According to Freddie Mac's latest Primary Mortgage Market Survey, in a post Trump election win, the average fixed mortgage rate in the U.S. moving significantly higher following the post-election sell-off in the Treasury market.
Sean Becketti, chief economist of Freddie Mac said, "Last week's election fell in the middle of our survey week, making it impossible to determine how closely the mortgage rate would track the post-election sell-off in the Treasury market. This week, the verdict is in -- over the last two weeks the 30-year mortgage rate jumped 40 basis points to 3.94 percent, almost identical to the 39 basis point increase in the 10-year Treasury yield. If rates stick at these levels, expect a final burst of home sales and refinances as 'fence sitters' try to beat further increases, then a marked slowdown in housing activity."
U.S. Mortgage Market News Facts:
30-year fixed-rate mortgage (FRM) averaged 3.94 percent with an average 0.5 point for the week ending November 17, 2016, up from last week when it averaged 3.57 percent. A year ago at this time, the 30-year FRM averaged 3.97 percent.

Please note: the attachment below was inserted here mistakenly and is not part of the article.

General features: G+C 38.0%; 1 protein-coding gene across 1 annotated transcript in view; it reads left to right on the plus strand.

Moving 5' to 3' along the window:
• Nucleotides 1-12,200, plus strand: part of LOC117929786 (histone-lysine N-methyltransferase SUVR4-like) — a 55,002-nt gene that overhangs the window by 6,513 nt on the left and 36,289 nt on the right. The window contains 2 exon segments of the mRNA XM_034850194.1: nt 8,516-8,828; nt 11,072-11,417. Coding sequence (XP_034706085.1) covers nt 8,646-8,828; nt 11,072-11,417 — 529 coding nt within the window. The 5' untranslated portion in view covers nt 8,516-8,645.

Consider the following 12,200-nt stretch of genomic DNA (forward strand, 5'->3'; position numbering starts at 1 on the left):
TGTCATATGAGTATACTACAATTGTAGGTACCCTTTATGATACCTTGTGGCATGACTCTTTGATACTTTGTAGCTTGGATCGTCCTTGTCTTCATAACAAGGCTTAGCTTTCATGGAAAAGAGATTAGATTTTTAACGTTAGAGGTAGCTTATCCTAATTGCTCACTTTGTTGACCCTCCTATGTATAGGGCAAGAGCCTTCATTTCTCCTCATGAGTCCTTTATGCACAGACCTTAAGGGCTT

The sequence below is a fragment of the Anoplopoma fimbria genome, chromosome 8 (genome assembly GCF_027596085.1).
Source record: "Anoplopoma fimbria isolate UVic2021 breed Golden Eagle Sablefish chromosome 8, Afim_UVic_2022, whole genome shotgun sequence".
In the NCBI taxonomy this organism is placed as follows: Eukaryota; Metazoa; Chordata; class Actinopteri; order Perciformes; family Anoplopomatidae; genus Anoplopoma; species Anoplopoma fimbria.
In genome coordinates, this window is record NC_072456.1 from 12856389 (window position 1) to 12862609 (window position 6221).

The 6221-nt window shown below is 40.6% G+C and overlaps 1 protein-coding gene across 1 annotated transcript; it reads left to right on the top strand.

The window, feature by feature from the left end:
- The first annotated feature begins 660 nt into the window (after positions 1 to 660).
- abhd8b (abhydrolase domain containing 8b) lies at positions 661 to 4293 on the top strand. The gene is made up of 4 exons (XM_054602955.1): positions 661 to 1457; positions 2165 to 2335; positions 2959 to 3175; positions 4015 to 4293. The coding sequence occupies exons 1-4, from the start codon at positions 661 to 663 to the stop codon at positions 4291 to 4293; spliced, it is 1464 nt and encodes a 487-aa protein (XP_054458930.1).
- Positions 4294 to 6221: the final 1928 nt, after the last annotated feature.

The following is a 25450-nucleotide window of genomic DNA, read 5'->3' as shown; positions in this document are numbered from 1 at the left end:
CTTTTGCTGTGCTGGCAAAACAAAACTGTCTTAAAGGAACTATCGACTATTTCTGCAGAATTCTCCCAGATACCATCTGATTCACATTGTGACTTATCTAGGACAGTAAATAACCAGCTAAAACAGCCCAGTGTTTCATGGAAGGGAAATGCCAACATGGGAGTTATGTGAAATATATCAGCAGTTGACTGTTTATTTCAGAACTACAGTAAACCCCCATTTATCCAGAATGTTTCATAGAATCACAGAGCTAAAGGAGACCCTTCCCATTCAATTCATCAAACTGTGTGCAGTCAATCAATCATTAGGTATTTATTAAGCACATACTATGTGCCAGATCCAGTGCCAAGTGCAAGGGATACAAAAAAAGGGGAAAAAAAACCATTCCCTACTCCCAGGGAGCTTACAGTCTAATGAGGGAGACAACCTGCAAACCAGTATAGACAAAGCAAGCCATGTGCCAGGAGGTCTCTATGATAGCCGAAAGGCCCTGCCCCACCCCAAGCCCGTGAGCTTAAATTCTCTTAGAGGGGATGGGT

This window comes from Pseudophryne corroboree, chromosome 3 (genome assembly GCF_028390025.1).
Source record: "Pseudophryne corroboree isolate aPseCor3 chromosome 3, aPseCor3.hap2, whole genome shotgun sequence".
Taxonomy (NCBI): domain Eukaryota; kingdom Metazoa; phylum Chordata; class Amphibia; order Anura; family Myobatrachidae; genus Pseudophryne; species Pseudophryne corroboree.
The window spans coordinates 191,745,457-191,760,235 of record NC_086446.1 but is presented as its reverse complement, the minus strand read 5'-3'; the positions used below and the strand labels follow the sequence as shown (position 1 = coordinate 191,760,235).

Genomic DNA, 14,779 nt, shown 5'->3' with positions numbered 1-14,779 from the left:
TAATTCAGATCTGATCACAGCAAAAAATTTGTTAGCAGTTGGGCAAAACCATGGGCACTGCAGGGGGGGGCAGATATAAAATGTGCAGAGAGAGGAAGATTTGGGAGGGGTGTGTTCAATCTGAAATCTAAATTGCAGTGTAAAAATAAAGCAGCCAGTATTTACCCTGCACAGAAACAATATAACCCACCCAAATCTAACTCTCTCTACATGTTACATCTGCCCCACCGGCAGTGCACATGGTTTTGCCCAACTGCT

15-year FRM this week averaged 3.14 percent with an average 0.5 point, up from last week when it averaged 2.88 percent. A year ago at this time, the 15-year FRM averaged 3.18 percent.
5-year Treasury-indexed hybrid adjustable-rate mortgage (ARM) averaged 3.07 percent this week with an average 0.4 point, up from last week when it averaged 2.88 percent. A year ago, the 5-year ARM averaged 2.98 percent.
The Federal Reserve cut its federal funds rate today by 25 basis points (bps) to a range of 2.0% to 2.25%. This cut represents a marked change in the direction of monetary policy in the first half of 2019.
Marking the one-year anniversary of the White House executive order on workforce development this week, Greg Ugalde, chairman of the National Association of Home Builders issued the following statement
Existing-home sales in the U.S. weakened in June 2019, as total sales saw a small decline after a previous month of gains. While two of the four major U.S. regions recorded minor sales jumps, the other two - the South and the West - experienced greater declines last month.
According to Freddie Mac's latest Primary Mortgage Market Survey, after declining for most of 2019, U.S. mortgage rates remained mostly unchanged this first week of July. The recent stabilization in mortgage rates reflects modestly improving U.S. economic data.
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